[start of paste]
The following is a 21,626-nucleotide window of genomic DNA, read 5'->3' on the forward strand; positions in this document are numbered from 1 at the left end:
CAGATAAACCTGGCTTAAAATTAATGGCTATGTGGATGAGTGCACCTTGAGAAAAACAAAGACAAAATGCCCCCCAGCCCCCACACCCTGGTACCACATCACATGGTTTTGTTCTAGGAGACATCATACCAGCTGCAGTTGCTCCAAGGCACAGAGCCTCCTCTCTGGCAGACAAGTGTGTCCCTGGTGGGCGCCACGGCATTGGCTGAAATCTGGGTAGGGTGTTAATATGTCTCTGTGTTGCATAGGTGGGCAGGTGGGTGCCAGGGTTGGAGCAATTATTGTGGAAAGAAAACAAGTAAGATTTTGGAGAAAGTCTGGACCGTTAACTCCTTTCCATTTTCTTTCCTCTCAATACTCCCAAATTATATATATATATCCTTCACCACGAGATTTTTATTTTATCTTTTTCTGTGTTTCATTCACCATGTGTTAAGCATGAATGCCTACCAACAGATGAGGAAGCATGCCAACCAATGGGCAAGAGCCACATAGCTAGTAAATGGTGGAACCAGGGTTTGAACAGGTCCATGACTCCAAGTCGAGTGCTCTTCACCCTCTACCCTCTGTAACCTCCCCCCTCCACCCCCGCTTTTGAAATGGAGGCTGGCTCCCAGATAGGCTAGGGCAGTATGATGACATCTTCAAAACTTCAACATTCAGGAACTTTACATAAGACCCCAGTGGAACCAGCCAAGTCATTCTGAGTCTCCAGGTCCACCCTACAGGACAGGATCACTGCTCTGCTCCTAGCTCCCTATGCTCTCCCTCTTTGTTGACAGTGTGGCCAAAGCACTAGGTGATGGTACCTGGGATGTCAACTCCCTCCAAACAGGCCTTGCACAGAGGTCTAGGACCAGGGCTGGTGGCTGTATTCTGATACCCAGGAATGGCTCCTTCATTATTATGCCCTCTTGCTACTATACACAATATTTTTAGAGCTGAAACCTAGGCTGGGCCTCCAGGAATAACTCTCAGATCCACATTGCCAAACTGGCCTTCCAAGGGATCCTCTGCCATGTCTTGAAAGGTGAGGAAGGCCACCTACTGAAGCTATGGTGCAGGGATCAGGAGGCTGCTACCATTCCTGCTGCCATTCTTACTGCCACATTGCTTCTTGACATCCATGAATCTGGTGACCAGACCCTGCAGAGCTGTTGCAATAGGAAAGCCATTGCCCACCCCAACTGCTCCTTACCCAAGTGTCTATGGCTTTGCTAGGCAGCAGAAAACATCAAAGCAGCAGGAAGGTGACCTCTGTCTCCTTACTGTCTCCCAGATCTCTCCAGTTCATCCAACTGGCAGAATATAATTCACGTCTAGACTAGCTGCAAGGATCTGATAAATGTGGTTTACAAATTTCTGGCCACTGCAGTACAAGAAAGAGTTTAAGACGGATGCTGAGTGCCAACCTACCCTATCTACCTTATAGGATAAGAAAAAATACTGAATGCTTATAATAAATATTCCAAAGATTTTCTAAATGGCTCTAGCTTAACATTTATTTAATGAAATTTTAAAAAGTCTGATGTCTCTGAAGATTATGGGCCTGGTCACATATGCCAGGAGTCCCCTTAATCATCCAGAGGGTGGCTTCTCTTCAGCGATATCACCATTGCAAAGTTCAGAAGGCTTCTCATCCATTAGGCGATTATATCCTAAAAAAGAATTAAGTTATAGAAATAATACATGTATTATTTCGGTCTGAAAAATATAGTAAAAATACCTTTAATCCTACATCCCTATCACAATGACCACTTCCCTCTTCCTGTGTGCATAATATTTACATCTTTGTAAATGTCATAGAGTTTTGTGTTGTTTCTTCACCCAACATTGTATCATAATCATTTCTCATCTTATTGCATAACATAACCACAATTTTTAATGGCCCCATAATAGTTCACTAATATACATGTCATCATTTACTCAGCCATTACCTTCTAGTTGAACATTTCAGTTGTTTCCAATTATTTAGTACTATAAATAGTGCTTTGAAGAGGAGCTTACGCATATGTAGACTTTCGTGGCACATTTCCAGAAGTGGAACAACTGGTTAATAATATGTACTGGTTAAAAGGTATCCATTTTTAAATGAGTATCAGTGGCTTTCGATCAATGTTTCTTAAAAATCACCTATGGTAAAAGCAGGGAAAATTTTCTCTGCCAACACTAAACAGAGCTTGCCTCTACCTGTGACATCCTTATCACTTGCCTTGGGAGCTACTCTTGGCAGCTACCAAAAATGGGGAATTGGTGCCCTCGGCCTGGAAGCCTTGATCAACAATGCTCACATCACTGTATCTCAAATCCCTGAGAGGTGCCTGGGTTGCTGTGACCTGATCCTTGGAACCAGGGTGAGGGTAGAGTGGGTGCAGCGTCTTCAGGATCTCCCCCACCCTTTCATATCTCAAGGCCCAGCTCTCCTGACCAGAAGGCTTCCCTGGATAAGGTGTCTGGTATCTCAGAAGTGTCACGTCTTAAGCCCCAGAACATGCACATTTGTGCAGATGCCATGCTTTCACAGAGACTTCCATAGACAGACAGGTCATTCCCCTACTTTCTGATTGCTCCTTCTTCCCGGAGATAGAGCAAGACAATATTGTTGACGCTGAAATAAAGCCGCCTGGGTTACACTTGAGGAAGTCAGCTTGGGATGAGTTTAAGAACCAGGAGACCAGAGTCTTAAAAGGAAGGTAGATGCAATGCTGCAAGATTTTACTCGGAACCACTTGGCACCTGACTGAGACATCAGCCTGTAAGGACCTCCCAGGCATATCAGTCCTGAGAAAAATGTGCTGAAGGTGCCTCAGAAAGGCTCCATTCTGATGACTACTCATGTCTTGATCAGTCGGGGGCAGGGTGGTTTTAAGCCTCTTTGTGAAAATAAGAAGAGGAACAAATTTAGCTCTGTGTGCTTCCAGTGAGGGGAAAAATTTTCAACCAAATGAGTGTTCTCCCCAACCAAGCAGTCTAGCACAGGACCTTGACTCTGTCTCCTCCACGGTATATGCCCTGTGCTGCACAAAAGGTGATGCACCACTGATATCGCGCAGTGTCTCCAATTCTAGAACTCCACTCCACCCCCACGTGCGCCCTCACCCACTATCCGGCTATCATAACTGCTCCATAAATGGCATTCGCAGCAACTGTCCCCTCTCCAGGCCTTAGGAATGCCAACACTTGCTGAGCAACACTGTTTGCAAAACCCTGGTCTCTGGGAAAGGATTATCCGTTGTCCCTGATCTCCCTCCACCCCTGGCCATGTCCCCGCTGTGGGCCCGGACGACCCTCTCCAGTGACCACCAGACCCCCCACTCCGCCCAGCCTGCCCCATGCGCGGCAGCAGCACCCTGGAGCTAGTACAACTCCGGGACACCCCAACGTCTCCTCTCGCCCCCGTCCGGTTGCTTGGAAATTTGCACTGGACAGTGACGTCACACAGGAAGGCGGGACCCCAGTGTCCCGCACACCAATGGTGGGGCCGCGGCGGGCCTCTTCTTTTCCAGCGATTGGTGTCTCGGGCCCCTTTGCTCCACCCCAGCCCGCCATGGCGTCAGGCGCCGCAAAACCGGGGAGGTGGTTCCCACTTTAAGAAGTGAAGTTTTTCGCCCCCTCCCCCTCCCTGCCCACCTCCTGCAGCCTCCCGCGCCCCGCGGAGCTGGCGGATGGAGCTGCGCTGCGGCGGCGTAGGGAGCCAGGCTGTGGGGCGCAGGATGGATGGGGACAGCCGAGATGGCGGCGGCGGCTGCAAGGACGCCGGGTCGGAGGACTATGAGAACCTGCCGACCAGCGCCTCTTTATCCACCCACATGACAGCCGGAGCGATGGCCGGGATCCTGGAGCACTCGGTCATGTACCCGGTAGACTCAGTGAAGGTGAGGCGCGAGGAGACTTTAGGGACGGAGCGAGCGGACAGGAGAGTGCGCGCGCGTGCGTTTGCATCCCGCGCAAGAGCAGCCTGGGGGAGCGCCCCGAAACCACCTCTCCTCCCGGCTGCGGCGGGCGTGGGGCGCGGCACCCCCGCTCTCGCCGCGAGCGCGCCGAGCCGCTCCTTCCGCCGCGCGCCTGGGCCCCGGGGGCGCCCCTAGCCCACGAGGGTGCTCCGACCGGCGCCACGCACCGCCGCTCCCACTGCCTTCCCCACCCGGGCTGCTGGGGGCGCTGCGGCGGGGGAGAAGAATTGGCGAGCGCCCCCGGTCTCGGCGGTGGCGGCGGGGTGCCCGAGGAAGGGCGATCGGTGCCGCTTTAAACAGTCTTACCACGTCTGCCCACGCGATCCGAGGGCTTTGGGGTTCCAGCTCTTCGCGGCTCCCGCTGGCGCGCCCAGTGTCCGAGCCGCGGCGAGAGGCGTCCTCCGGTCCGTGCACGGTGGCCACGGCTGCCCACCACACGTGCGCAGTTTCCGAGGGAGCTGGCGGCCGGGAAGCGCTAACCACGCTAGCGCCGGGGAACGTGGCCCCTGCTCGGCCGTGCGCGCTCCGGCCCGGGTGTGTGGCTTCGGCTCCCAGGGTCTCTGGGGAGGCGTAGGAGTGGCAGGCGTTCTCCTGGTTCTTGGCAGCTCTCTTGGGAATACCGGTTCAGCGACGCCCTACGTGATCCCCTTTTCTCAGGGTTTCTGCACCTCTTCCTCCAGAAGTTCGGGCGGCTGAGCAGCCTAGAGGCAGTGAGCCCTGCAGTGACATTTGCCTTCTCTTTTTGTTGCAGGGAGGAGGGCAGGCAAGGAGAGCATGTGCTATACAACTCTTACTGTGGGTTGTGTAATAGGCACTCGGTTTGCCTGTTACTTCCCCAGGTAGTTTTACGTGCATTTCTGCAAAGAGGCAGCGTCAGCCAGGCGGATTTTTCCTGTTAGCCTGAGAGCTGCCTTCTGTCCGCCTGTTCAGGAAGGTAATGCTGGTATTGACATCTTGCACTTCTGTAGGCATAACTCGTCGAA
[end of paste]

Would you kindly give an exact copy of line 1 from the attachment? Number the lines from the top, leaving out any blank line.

The following is a 21,626-nucleotide window of genomic DNA, read 5'->3' on the forward strand; positions in this document are numbered from 1 at the left end: